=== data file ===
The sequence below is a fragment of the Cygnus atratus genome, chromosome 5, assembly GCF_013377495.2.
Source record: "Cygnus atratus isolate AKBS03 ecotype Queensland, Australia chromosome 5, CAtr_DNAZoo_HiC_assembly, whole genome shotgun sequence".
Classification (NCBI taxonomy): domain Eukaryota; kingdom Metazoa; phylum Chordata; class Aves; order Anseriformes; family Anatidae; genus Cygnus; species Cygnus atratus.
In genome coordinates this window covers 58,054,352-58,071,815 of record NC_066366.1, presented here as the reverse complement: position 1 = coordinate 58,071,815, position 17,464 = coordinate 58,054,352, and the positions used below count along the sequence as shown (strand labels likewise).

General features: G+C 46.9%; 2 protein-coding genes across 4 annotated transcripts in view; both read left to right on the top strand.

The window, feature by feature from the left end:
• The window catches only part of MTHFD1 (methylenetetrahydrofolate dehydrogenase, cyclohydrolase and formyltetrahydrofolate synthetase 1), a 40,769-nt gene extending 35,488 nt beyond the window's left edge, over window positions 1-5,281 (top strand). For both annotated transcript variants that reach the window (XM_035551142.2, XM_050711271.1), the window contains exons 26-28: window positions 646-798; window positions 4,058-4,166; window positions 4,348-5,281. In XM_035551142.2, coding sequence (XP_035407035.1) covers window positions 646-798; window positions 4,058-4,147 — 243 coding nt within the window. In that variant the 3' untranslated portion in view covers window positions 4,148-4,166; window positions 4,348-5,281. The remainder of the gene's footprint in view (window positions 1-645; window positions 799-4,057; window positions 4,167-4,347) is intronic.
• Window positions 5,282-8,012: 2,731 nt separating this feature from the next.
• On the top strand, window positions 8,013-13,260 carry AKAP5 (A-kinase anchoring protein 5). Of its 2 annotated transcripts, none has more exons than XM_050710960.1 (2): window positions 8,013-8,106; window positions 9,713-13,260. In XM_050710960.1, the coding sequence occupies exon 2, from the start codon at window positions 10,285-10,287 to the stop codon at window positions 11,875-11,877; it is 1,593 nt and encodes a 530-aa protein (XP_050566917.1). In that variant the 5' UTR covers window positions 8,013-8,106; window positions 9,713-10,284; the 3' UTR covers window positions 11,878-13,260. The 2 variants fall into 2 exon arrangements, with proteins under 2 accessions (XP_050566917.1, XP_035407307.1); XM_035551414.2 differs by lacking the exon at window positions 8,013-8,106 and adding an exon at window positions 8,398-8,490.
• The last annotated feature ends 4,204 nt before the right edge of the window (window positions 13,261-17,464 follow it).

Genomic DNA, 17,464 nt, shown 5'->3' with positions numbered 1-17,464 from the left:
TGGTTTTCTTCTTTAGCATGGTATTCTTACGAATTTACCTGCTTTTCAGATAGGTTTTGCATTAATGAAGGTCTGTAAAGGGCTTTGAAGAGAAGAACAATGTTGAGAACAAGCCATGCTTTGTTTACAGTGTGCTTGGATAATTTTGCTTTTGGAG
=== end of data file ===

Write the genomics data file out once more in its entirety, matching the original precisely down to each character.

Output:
The sequence below is a fragment of the Cygnus atratus genome, chromosome 5, assembly GCF_013377495.2.
Source record: "Cygnus atratus isolate AKBS03 ecotype Queensland, Australia chromosome 5, CAtr_DNAZoo_HiC_assembly, whole genome shotgun sequence".
Classification (NCBI taxonomy): domain Eukaryota; kingdom Metazoa; phylum Chordata; class Aves; order Anseriformes; family Anatidae; genus Cygnus; species Cygnus atratus.
In genome coordinates this window covers 58,054,352-58,071,815 of record NC_066366.1, presented here as the reverse complement: position 1 = coordinate 58,071,815, position 17,464 = coordinate 58,054,352, and the positions used below count along the sequence as shown (strand labels likewise).

General features: G+C 46.9%; 2 protein-coding genes across 4 annotated transcripts in view; both read left to right on the top strand.

The window, feature by feature from the left end:
• The window catches only part of MTHFD1 (methylenetetrahydrofolate dehydrogenase, cyclohydrolase and formyltetrahydrofolate synthetase 1), a 40,769-nt gene extending 35,488 nt beyond the window's left edge, over window positions 1-5,281 (top strand). For both annotated transcript variants that reach the window (XM_035551142.2, XM_050711271.1), the window contains exons 26-28: window positions 646-798; window positions 4,058-4,166; window positions 4,348-5,281. In XM_035551142.2, coding sequence (XP_035407035.1) covers window positions 646-798; window positions 4,058-4,147 — 243 coding nt within the window. In that variant the 3' untranslated portion in view covers window positions 4,148-4,166; window positions 4,348-5,281. The remainder of the gene's footprint in view (window positions 1-645; window positions 799-4,057; window positions 4,167-4,347) is intronic.
• Window positions 5,282-8,012: 2,731 nt separating this feature from the next.
• On the top strand, window positions 8,013-13,260 carry AKAP5 (A-kinase anchoring protein 5). Of its 2 annotated transcripts, none has more exons than XM_050710960.1 (2): window positions 8,013-8,106; window positions 9,713-13,260. In XM_050710960.1, the coding sequence occupies exon 2, from the start codon at window positions 10,285-10,287 to the stop codon at window positions 11,875-11,877; it is 1,593 nt and encodes a 530-aa protein (XP_050566917.1). In that variant the 5' UTR covers window positions 8,013-8,106; window positions 9,713-10,284; the 3' UTR covers window positions 11,878-13,260. The 2 variants fall into 2 exon arrangements, with proteins under 2 accessions (XP_050566917.1, XP_035407307.1); XM_035551414.2 differs by lacking the exon at window positions 8,013-8,106 and adding an exon at window positions 8,398-8,490.
• The last annotated feature ends 4,204 nt before the right edge of the window (window positions 13,261-17,464 follow it).

Genomic DNA, 17,464 nt, shown 5'->3' with positions numbered 1-17,464 from the left:
TGGTTTTCTTCTTTAGCATGGTATTCTTACGAATTTACCTGCTTTTCAGATAGGTTTTGCATTAATGAAGGTCTGTAAAGGGCTTTGAAGAGAAGAACAATGTTGAGAACAAGCCATGCTTTGTTTACAGTGTGCTTGGATAATTTTGCTTTTGGAG